Conservation council says 'devil is in the detail'

Conservation Council of WA (CCWA) Policy and Legal Director Piers Verstegen said the project fell short as it would use gas, which is a fossil fuel.

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He said Woodside needed to detail exactly what emissions would be generated by the project and how that would be offset.

"In the future, the market is not going to want blue hydrogen," he said.

"The market is going to demand genuinely clean products, not fossil gas that will be greenwashed with uncertain and highly risky offsets such as tree planting," he said.

"This development has made for a good headline but the devil is in the detail, and on closer inspection, it appears to be yet another way for Woodside to greenwash its highly polluting fossil gas expansion plans," Mr Verstegen said.

"We would always welcome resource companies moving into renewable energy and green hydrogen in a genuine way, but this project appears to be yet another greenwashing exercise for Woodside."

Staged approach manages costs, expert says

Grattan Institute energy and climate director Tony Wood said there was nothing wrong with Woodside's staged approach to producing green hydrogen.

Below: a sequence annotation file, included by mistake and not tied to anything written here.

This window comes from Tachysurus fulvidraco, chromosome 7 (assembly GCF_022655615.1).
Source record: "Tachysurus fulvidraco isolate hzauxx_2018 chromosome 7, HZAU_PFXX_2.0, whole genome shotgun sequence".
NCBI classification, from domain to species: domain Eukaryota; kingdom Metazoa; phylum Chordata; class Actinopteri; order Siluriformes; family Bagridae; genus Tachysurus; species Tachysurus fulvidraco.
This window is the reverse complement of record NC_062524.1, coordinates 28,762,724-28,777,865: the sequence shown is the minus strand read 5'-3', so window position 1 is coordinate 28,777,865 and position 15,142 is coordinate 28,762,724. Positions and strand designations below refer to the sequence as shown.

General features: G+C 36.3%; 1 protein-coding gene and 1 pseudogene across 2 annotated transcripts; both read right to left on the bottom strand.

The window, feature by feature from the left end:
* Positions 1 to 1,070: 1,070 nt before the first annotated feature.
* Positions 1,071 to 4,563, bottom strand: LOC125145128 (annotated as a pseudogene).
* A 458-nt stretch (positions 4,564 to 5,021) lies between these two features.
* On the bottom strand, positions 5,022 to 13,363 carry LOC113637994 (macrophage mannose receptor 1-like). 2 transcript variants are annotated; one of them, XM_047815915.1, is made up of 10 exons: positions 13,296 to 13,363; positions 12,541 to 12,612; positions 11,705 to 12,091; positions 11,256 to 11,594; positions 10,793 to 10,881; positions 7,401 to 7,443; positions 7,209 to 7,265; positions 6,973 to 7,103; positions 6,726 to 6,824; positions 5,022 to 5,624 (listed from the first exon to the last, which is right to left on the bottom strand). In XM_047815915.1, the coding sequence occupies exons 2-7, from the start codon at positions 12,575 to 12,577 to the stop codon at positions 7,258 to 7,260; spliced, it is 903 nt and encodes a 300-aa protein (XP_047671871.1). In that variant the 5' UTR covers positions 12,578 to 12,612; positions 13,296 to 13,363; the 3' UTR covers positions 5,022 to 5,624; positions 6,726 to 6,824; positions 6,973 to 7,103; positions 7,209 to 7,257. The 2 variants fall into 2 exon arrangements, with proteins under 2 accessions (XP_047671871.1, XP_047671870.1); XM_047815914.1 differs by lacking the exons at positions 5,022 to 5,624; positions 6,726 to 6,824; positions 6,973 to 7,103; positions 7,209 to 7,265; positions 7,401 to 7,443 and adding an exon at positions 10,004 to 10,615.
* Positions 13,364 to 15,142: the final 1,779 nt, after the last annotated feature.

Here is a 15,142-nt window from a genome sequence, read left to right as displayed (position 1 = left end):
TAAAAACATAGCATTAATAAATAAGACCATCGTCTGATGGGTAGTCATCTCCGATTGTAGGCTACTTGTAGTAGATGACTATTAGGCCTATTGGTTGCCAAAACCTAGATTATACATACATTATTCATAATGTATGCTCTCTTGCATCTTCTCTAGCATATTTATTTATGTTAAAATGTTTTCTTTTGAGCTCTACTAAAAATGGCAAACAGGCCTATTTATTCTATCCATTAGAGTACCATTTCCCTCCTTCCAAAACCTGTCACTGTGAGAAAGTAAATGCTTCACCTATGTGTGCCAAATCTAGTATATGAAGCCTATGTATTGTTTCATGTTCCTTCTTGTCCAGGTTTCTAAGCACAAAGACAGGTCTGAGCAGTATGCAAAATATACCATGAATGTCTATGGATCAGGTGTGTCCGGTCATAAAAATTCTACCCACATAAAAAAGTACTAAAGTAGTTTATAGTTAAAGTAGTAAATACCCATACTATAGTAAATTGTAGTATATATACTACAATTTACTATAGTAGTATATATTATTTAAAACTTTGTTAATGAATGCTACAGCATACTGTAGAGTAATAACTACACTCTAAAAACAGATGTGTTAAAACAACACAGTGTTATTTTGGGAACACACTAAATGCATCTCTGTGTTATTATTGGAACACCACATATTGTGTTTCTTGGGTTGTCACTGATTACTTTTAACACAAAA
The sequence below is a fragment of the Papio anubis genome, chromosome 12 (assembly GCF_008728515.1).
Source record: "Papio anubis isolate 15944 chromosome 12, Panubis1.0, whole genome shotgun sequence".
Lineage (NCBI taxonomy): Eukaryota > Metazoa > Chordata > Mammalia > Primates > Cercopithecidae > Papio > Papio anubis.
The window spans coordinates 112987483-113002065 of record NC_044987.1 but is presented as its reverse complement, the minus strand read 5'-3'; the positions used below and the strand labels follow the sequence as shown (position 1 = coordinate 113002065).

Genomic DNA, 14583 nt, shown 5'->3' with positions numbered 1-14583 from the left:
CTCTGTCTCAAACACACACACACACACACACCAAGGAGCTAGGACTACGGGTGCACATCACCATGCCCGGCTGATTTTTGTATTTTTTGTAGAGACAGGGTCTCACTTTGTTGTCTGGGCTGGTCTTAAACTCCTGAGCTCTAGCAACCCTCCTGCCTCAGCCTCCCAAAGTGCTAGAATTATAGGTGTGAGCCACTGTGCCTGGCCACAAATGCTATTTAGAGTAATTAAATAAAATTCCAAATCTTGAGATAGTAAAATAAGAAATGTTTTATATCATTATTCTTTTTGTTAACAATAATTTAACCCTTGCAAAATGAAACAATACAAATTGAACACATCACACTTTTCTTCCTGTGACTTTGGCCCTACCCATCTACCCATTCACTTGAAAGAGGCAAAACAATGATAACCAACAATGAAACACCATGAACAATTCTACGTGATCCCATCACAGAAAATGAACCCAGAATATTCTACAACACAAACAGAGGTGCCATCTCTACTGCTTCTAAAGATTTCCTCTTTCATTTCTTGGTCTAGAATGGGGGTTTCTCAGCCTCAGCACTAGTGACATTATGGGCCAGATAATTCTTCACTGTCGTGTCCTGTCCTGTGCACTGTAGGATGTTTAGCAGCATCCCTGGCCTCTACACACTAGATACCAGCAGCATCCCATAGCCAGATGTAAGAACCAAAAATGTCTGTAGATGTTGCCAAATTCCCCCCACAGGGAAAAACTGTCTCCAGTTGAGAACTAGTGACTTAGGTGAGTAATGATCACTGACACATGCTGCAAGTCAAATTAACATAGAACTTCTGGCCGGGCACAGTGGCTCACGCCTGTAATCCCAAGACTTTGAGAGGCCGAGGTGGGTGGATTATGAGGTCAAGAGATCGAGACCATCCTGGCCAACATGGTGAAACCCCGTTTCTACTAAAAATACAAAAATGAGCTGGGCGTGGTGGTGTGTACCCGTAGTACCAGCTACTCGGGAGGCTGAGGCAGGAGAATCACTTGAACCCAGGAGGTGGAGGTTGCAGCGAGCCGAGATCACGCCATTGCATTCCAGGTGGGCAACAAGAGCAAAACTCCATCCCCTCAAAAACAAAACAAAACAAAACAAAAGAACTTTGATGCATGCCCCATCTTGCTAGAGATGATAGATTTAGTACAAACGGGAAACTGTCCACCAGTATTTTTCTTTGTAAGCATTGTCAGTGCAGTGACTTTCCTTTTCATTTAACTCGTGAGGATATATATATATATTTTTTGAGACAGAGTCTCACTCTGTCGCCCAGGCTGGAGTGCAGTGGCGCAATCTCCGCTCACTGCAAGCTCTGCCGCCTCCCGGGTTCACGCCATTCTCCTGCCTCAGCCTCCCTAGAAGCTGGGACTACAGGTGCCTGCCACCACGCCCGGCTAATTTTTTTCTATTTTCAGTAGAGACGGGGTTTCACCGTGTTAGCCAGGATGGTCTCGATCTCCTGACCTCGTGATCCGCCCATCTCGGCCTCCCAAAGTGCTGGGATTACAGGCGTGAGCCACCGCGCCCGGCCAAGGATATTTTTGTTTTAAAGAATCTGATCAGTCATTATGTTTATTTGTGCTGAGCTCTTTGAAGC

He said while the company was starting out using fossil fuel, its plans were to transition to greener hydrogen over time which made sense given the cost of producing green hydrogen was currently much higher.

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"One answer is to start with hydrogen being manufactured from a fossil fuel, in this case natural gas, then put in place all of the other parts of the supply chain," he said.

"And then, if and when the cost of making hydrogen from renewable energy comes down, you simply replace that part of the supply chain.

"That is the logic of the process which Woodside have proposed in H2Perth.

"I don't think there is any good reason why you should not go through fossil fuels, because it might actually get you there.

"Because right now, if you made hydrogen from renewable energy, it would be so expensive no one would buy it.

"What Woodside have proposed is a way through that difficult problem."

Mr Wood said it was wrong to accuse Woodside of greenwashing over its proposed hydrogen plant.

"It [the proposal] is not what I would call green hydrogen," he said.

"But it is still very low emissions hydrogen and if they then do what Woodside have said they would do, that is that all of the C02 that is produced when it is made from natural gas is either captured and stored or offset, then it is still zero emission hydrogen.

"They can validly claim this really is low emission hydrogen.